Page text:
Discovering that I’m on the Asperger’s/autism spectrum has brought me through an unexpected scenic journey into the field of “abnormal” psychology and all of its fascinating nooks and crannies, which has been a captivating expedition.
I’ve been meaning to write this post for a while, because I’ve heard time and again about people who’ve been (mis-)diagnosed with Borderline Personality Disorder (or BPD) when the truth is, they’re actually on the Asperger’s/autism spectrum.
First, let’s explore exactly what BPD is…
According to Psych Central (a decent psychology-based website not to be confused with the trade magazine “Psychology Today”), Borderline Personality Disorder is a personality disorder characterized by a foundational triad:
- Extreme or inappropriate emotional responses
- Unstable relationships
- Impulsive behavior
One of the main themes of the Borderline Personality is to zigzag back and forth between various areas of life; often, this involves relationships (romantic, platonic, familial, and other), career/work life, residence/living arrangements, and others.
It seems to me that the specific characteristics or manifestations sprout from that basic triad. Although the stage for its development might be set in childhood and/or adolescence, it typically doesn’t manifest fully until later adolescence or adulthood.
I’d like to take a fleshed-out list of characteristics of BPD and compare it side-by-side with the Asperger’s/autism spectrum, because so many of us get labeled with BPD, when for most of us, that couldn’t be further from the truth. That’s not to say that some on the Asperger’s/autism spectrum don’t also experience BPD, but the characteristics, while similar in surface appearance, are actually quite different.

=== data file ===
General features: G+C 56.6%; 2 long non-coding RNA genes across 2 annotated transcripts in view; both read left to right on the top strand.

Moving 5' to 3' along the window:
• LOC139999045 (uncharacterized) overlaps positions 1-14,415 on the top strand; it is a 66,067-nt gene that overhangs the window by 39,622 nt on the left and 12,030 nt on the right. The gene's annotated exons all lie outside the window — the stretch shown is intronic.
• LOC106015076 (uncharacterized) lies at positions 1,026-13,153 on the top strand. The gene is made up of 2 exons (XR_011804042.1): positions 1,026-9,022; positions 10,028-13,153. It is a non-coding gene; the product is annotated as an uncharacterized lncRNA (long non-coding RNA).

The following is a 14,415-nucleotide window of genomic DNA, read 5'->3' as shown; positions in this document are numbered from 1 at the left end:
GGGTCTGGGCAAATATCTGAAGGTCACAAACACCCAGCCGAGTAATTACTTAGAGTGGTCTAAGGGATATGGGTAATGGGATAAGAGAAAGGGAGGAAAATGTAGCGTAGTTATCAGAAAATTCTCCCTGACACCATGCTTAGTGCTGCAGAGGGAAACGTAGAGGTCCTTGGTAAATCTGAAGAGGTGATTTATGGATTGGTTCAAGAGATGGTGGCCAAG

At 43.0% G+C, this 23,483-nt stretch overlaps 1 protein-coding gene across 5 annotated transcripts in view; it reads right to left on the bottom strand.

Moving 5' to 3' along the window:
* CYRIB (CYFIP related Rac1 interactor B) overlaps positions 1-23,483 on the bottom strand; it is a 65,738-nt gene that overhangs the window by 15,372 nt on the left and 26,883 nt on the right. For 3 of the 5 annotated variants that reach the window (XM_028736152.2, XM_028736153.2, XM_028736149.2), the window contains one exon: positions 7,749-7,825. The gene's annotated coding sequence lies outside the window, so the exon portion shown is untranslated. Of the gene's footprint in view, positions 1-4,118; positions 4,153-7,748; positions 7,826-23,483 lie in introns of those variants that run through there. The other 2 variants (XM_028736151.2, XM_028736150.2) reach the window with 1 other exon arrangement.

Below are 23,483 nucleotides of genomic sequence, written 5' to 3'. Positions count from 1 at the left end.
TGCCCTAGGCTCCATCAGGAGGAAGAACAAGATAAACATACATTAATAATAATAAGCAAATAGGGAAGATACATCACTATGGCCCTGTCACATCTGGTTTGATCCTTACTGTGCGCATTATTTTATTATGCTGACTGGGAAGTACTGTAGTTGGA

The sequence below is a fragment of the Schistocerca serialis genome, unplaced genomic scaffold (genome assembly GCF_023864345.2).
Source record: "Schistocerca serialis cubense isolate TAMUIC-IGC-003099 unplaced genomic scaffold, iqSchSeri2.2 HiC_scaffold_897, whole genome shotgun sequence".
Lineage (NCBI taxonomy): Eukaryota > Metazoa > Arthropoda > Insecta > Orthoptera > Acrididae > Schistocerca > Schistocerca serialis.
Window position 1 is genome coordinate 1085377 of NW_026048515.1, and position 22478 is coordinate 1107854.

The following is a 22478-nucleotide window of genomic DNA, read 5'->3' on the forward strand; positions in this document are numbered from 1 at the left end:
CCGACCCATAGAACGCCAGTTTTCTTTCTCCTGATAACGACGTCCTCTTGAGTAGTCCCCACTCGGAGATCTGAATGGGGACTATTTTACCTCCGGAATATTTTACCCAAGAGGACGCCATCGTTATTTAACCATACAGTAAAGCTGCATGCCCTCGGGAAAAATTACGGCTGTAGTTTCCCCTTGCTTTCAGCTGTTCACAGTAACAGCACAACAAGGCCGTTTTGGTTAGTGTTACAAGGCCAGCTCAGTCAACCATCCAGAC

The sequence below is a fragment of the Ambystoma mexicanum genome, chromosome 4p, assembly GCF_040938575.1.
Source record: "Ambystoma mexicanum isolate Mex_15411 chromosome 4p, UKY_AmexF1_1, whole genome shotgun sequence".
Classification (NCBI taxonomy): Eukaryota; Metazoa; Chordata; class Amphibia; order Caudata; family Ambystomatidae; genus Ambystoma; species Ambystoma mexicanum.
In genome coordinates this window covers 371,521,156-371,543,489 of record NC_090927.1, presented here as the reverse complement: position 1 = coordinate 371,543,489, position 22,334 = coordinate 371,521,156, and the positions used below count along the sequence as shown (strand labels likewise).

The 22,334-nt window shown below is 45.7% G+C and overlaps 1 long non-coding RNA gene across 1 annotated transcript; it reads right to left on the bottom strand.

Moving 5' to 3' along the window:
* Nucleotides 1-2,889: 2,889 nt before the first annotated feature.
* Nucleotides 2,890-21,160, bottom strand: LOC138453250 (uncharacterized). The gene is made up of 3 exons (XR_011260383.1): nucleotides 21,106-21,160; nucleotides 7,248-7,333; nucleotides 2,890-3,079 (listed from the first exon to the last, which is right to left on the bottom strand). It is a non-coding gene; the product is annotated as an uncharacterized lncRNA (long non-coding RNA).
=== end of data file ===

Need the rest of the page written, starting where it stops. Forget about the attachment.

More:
My strategy from here will be to discuss several principal Borderline Personality characteristics and compare/contrast them with the Asperger’s/autism spectrum. I’ll link to several information sources at the bottom of this post.
(I’m issuing a content warning, as the rest of this post makes brief mentions of suicide, addictive substances, self-harm, etc. No details or imagery are given, although one example of self-harm is mentioned without description.)
Fear of Abandonment – People experiencing BPD are often afraid of being left alone. They may be terrified that they’ll be abandoned. For example, even something as “simple” as a partner returning home late from work or going away for a weekend conference trigger intense fear. This can result in the person experiencing BPD resorting to frantic efforts to keep the other person close. They may cling, plead, start fights, or even set up a tracking device on the other person’s vehicle or mobile. Unfortunately, this strategy tends to have the opposite effect: it can push other people away.
How Asperger’s/Autism Compares – This contrasts with the majority of personal accounts of autistic people, in that although we can certainly be prone to loneliness ourselves, most of us report feeling OK with being alone. Some of us are content, others are relieved, some feel liberated or depressurized, and others feel simply at peace, or at the very least, neutral. I have yet to hear any of us reporting feeling afraid, although I’m not discounting the idea that there may be some out there.